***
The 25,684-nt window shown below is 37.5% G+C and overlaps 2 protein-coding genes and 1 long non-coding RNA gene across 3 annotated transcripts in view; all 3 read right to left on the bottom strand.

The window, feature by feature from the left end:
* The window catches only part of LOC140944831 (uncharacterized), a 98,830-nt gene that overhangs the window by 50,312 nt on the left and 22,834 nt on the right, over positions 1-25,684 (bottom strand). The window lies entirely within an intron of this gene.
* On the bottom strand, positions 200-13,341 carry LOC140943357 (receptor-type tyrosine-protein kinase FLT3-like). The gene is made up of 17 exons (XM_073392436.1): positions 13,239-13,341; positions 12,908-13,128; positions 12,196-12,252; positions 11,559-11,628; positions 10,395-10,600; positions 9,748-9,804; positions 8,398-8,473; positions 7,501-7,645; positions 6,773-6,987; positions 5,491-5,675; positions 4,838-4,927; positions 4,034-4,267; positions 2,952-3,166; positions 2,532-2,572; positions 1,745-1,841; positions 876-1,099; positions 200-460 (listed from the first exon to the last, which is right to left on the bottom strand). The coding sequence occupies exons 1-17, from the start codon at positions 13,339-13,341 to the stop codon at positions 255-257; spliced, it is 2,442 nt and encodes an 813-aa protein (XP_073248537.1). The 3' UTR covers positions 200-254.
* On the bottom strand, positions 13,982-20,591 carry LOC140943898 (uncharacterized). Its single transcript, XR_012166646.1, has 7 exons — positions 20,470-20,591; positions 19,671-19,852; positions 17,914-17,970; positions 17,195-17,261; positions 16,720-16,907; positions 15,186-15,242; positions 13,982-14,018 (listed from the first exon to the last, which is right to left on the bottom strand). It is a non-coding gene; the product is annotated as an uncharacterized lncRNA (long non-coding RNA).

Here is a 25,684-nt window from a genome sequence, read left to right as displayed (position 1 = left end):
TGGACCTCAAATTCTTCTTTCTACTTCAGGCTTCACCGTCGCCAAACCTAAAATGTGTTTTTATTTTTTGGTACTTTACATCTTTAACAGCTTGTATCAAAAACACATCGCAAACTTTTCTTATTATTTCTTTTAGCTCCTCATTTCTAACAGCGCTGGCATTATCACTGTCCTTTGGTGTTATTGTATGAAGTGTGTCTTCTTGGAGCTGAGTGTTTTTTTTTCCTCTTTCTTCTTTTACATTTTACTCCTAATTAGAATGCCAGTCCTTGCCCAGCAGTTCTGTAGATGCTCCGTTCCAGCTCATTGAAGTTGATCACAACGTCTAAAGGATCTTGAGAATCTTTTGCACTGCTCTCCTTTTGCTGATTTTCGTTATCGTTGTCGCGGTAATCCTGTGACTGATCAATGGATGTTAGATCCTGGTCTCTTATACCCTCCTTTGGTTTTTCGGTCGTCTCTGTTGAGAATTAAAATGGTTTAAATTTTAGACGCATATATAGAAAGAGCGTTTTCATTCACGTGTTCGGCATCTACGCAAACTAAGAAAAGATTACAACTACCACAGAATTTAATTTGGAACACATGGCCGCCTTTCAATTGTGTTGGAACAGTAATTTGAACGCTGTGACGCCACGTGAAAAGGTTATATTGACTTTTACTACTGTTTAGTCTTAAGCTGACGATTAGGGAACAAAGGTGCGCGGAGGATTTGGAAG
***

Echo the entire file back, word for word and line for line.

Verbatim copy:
The 25,684-nt window shown below is 37.5% G+C and overlaps 2 protein-coding genes and 1 long non-coding RNA gene across 3 annotated transcripts in view; all 3 read right to left on the bottom strand.

The window, feature by feature from the left end:
* The window catches only part of LOC140944831 (uncharacterized), a 98,830-nt gene that overhangs the window by 50,312 nt on the left and 22,834 nt on the right, over positions 1-25,684 (bottom strand). The window lies entirely within an intron of this gene.
* On the bottom strand, positions 200-13,341 carry LOC140943357 (receptor-type tyrosine-protein kinase FLT3-like). The gene is made up of 17 exons (XM_073392436.1): positions 13,239-13,341; positions 12,908-13,128; positions 12,196-12,252; positions 11,559-11,628; positions 10,395-10,600; positions 9,748-9,804; positions 8,398-8,473; positions 7,501-7,645; positions 6,773-6,987; positions 5,491-5,675; positions 4,838-4,927; positions 4,034-4,267; positions 2,952-3,166; positions 2,532-2,572; positions 1,745-1,841; positions 876-1,099; positions 200-460 (listed from the first exon to the last, which is right to left on the bottom strand). The coding sequence occupies exons 1-17, from the start codon at positions 13,339-13,341 to the stop codon at positions 255-257; spliced, it is 2,442 nt and encodes an 813-aa protein (XP_073248537.1). The 3' UTR covers positions 200-254.
* On the bottom strand, positions 13,982-20,591 carry LOC140943898 (uncharacterized). Its single transcript, XR_012166646.1, has 7 exons — positions 20,470-20,591; positions 19,671-19,852; positions 17,914-17,970; positions 17,195-17,261; positions 16,720-16,907; positions 15,186-15,242; positions 13,982-14,018 (listed from the first exon to the last, which is right to left on the bottom strand). It is a non-coding gene; the product is annotated as an uncharacterized lncRNA (long non-coding RNA).

Here is a 25,684-nt window from a genome sequence, read left to right as displayed (position 1 = left end):
TGGACCTCAAATTCTTCTTTCTACTTCAGGCTTCACCGTCGCCAAACCTAAAATGTGTTTTTATTTTTTGGTACTTTACATCTTTAACAGCTTGTATCAAAAACACATCGCAAACTTTTCTTATTATTTCTTTTAGCTCCTCATTTCTAACAGCGCTGGCATTATCACTGTCCTTTGGTGTTATTGTATGAAGTGTGTCTTCTTGGAGCTGAGTGTTTTTTTTTCCTCTTTCTTCTTTTACATTTTACTCCTAATTAGAATGCCAGTCCTTGCCCAGCAGTTCTGTAGATGCTCCGTTCCAGCTCATTGAAGTTGATCACAACGTCTAAAGGATCTTGAGAATCTTTTGCACTGCTCTCCTTTTGCTGATTTTCGTTATCGTTGTCGCGGTAATCCTGTGACTGATCAATGGATGTTAGATCCTGGTCTCTTATACCCTCCTTTGGTTTTTCGGTCGTCTCTGTTGAGAATTAAAATGGTTTAAATTTTAGACGCATATATAGAAAGAGCGTTTTCATTCACGTGTTCGGCATCTACGCAAACTAAGAAAAGATTACAACTACCACAGAATTTAATTTGGAACACATGGCCGCCTTTCAATTGTGTTGGAACAGTAATTTGAACGCTGTGACGCCACGTGAAAAGGTTATATTGACTTTTACTACTGTTTAGTCTTAAGCTGACGATTAGGGAACAAAGGTGCGCGGAGGATTTGGAAG